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TO to DC - new/best for foode tourist? 3 days in summer

Hi DC Hounds,
I've spent a few days reading the content of the boards here and am not exactly finding what I'm looking for so thought I'd start a new thread to get the best answers.

I am visiting in August (admittedly down the road a bit) and am looking for a few tips.
WHERE: We are staying at the Donovan Hotel which I gather is "downtown", not far from "the Mall" (please tell me if there's a better way to characterize this neighbourhood). We are willing to take public transit far and wide for the best food, especially if there's other things to do (places to drink before/after meals) in the areas we might be travelling to.
WHAT: We have no dietary restrictions but I prefer veggies and seafood and my husband prefers pork or beef. Not too crazy for all-out-offal but we have dined at Incanto in San Francisco and Publican in Chicago and enjoyed them both. We love all varieties of ethnic cuisine but coming from Toronto have had our fill of good pan-Asian. Love traditional Italian but it has to have some non-pasta options. My favourite meals recently have been at ABC Kitchen in NYC, for reference. Husband loves microbrew/craft beers and I love good wine and wines-by-the-glass selections.
WHO: We are in our late 20s/early 30s, and like to dine and hang out all kinds of people. Don't mind trendy spots, love being somewhere that feels busy and buzzing, but don't like to dine among DBsm, of course. Good service is tantamount.
HOW MUCH: In terms of budget, we can do one or two dinners up around $100/pp with tax/tip/1 or 2 drinks, and are also looking for maybe one or two more affordable choices up to $50/pp. Also lunches in that range.

Wanting your tips for:

1. Food Explorations - i am a huge food-explorer-traveller, and love neighbourhoods where I can stroll and explore food shops, small tastes, coffee shops, bars, etc (in the last year, these have included Williamsburg in Brooklyn and Wicker Park in Chicago). Hipster neighbourhoods are okay, clearly, but I'm looking for interesting wandering neighbourhoods, happy to travel off the beaten path.

2. Dinner - as per above, looking for the newest, best food in the area, as well as old standards that are can't-miss.

3. Drinks - places near our hotel or near landmarks or near dinner destinations, where we can have afternoon-happy hour-post-dinner drinks, again the emphasis on local/craft beer and/or great wines-by-the-glass. Snacks optional but welcome as well.

Anything else you'd want us to know, about food culture in DC in general, please let me know.
Thanks in advance, so much!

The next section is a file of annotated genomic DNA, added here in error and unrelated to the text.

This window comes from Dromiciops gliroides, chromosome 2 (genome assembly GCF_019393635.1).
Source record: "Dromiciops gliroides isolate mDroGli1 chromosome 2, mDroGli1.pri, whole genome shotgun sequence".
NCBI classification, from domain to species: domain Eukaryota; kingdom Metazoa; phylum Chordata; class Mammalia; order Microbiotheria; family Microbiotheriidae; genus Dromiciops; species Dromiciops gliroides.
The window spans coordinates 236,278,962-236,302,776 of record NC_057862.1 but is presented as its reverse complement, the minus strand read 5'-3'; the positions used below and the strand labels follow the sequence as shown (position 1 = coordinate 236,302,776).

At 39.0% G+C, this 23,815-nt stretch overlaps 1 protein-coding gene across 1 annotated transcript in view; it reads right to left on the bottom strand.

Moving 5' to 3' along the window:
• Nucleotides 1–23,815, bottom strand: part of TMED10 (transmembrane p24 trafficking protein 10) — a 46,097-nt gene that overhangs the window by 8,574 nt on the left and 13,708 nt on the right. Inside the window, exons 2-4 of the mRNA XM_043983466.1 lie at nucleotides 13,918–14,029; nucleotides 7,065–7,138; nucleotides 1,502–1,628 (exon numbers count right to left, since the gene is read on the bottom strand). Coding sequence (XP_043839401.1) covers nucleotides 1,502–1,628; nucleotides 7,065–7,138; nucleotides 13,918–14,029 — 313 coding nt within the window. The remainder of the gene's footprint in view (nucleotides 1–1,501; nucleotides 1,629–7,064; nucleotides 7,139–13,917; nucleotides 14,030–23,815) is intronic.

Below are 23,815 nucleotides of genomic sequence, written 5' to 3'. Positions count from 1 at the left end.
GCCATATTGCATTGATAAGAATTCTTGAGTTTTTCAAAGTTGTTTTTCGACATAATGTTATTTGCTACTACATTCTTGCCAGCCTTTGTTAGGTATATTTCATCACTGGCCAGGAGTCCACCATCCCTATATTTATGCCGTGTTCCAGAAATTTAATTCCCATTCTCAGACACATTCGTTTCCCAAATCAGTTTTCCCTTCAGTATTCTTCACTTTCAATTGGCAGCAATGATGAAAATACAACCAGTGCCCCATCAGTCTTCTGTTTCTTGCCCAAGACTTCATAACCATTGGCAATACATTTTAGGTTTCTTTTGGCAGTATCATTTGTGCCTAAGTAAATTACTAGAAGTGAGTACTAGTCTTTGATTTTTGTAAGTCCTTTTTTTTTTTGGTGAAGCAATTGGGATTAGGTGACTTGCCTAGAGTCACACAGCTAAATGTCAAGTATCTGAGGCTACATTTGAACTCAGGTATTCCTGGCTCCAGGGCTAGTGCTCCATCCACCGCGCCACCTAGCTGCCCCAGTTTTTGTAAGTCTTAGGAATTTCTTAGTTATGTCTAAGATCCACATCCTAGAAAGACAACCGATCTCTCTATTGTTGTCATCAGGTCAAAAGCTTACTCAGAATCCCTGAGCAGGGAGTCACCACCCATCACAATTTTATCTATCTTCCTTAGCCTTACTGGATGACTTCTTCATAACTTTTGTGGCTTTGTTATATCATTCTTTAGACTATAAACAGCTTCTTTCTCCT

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  1. I hope you have a nice visit, welcome to DC.

    Don't stress about "hipster neighborhoods" - DC is hipster-less . . . . Politicians are our rock stars . . . our hipsters are nerds.

    If you are here over a weekend you should take the Metro to Easter Market on Capitol Hill on either Saturday or Sunday morning. You should walk North from the station and check out the scene around the Market itself, and then head back south past the station and check out the places along 8th Street down to the Marine Barracks.

    You can grabs stuff from the vendors in and around Eastern Market to nosh on while you check out craft/arts vendors. If you’re up for it you can stand in line with the throngs for a little more substance at Market Lunch inside the main hall at the North end, although you may end up having to eat standing up somewhere.

    If you want a more formal sit down meal you should check out one of the restaurants on 8th St. I like the brunch at Zest way down at the end, but there are many other options ranging from decent pizza (Matchbox) to Greek (Cava). Also along this strip are several bars that you can jump into for a pint or two - if that Nats have a home game some of these joints will be pretty busy.

    For that matter it the Nats are in town and you want to take in a game, you can catch a shuttle from the Ugly Mug down to the ballpark. Tickets are always available and the park is great, but eating and drinking there is really expensive.

    3 Replies
    1. re: drewpbalzac

      We are visiting a Thursday-Saturday, so Eastern Market sounds great. What kind of food/which vendors are best there? (or, feel free to link to another thread)

      1. re: LemonLauren

        The inside stalls at EM are predominantly stuff you would get and then cook at home, butchers, fishmonger, green grocer, poultry. However - there is a cheese monger that will cut to your order, and across the way is Canales Deli where you can get some great cold cuts including Iberico ham.

        The Canales' also have a long case of prepared foods at their stall. There are 3 Canales' with vendor stall in the market; a butcher, a pasta/antipasto/gourmet goods vendor, and the deli. Great family - you should definitely check them out.

        At the very Southern end of the Hall is a bakery shop if you want bread or sweets.

        At the North end of the hall - Market Lunch churns out pretty good breakfasts and fried seafood sandwiches.

        Outside, there are a number of fruit and vegetable vendors, some of them farmer/producers and some of them selling other peoples stuff. I would definitely grab some of the cinnamon pecans from the cinnamon pecan guy. (His other nuts are OK - but the pecans rock) If Ma Brown has her table up I would definitely get a slice of cake or a mini pecan pie if she has any left. (Her Pecan pie is awesome!!!!!)

        I would loop the scene, then decide what to grab. If you want a formal meal there are a couple of restaurants right across the street, a couple of coffee shops, then there is the whole "Barracks Row" strip down 8th Street. Eastern Market and 8th St. SE is the best "scene" in the city during the days on weekends.